RUTLAND, Vt. (AP) -- Eight years after a lone gunman stole $1.9 million from an armored car company in Vermont's largest robbery, the FBI says tips for investigators have nearly run dry.
Authorities say on Jan. 31, 2002, the gunman tied up two guards who had just shown up for work at the Rutland office of Berkshire Armored Car Services. Then he cleaned out the walk-in vault and left in a dark van.
FBI spokeswoman Bonnie Mariano tells the Rutland Herald there's been no new evidence and investigators aren't receiving many tips. "We would welcome any leads," she said.
FBI agents and detectives from Rutland City and the Vermont State Police have conducted hundreds of interviews and followed up on many more leads.
The statute of limitations for authorities to bring robbery charges in the case lapsed last year. The case remains open, however, as investigators say there are other charges that could be brought if the gunman is found.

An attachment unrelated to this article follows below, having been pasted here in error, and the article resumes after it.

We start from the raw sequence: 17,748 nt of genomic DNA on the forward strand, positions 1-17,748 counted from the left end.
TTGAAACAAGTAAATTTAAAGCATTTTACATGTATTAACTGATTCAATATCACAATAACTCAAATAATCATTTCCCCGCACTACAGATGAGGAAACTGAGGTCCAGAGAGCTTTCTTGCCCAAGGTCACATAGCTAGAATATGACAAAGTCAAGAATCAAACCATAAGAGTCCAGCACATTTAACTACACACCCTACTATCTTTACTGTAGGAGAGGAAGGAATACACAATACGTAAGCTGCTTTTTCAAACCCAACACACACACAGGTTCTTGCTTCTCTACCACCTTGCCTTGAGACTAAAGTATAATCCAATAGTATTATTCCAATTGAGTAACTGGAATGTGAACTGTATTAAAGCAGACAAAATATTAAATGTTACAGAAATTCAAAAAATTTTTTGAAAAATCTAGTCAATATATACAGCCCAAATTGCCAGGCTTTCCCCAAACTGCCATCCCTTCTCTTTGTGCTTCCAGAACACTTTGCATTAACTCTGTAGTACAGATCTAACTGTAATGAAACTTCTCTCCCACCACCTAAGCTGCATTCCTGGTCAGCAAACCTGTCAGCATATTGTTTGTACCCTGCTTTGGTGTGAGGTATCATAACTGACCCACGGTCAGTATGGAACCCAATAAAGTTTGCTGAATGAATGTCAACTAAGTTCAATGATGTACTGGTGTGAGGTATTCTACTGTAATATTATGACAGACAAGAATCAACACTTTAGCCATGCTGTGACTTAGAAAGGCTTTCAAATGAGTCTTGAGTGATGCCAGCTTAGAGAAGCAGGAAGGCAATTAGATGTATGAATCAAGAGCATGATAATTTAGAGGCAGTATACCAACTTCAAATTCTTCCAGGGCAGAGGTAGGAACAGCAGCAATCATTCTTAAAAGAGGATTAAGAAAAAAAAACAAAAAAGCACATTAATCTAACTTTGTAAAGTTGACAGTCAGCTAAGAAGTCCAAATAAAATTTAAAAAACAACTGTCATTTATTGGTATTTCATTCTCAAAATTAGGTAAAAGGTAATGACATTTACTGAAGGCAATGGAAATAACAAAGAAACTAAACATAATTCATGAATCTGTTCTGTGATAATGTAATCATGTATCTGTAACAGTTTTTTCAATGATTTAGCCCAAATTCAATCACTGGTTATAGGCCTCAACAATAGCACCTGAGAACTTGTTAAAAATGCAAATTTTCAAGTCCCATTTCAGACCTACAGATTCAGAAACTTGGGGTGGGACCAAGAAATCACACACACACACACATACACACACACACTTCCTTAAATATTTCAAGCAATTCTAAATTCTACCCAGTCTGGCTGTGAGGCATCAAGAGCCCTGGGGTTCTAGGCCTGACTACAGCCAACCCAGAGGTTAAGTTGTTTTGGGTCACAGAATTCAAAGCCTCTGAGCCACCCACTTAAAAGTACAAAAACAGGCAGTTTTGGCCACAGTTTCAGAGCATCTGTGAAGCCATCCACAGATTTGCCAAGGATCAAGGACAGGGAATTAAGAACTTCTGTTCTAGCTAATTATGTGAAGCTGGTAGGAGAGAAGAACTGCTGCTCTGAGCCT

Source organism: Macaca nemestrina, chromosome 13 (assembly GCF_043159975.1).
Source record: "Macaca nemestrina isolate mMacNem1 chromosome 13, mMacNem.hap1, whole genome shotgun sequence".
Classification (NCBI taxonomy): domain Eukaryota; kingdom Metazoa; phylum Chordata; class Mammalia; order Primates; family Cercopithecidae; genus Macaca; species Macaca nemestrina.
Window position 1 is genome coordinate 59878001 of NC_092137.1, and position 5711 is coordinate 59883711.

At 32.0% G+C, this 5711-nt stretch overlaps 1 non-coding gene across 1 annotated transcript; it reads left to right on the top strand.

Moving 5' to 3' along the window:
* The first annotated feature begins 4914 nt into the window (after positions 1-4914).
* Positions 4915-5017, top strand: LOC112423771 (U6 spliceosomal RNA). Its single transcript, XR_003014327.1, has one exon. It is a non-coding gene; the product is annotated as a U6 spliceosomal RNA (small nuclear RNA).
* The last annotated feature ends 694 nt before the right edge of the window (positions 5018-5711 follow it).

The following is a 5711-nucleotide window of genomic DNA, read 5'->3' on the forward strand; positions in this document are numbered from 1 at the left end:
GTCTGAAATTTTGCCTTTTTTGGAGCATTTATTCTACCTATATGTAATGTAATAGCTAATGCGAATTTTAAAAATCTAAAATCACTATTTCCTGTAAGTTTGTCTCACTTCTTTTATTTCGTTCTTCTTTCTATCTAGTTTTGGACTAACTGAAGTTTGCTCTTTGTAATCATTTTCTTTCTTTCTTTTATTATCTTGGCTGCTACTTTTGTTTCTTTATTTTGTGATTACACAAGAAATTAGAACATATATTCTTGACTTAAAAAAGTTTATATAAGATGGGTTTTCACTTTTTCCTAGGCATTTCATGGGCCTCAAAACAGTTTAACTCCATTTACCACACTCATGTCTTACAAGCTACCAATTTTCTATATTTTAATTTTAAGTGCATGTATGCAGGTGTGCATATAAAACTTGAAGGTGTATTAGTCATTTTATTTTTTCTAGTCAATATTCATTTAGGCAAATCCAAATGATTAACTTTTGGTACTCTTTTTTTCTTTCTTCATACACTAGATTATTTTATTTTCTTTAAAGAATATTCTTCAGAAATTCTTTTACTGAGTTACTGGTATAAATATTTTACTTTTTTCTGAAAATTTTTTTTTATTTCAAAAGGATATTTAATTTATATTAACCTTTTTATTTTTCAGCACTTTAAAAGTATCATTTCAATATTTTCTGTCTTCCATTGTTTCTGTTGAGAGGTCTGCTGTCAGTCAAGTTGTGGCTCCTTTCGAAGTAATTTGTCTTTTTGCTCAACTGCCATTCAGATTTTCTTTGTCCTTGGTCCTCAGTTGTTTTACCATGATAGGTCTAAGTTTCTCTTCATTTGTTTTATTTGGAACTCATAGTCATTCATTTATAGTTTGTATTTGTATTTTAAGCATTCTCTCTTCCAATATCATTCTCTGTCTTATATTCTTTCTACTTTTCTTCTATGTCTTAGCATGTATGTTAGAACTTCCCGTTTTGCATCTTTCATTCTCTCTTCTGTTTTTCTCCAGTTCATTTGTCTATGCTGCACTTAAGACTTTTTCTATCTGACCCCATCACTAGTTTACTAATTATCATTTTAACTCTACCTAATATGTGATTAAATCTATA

The suspect was described as a white man, about 5 feet 10 inches tall and 160 to 175 pounds. He spoke with a "distinct nasal New York accent," the FBI said.
Anyone who can provide information leading to the arrest and conviction of the robber stands to gain a $20,000 reward from the FBI.
Berkshire eventually closed the business. The spot has been occupied by Argos Automotive since 2005.
"Some folks joke with me that I'm the person who did it and I have the money hidden under the floor," Argos owner Jonathan Betz Geear said, pointing to the square outline in the cement floor of his garage where the vault used to be.
Betz Geear said he once had a customer who identified himself as one of former guards. The guard said the gunman forced him to open the vault.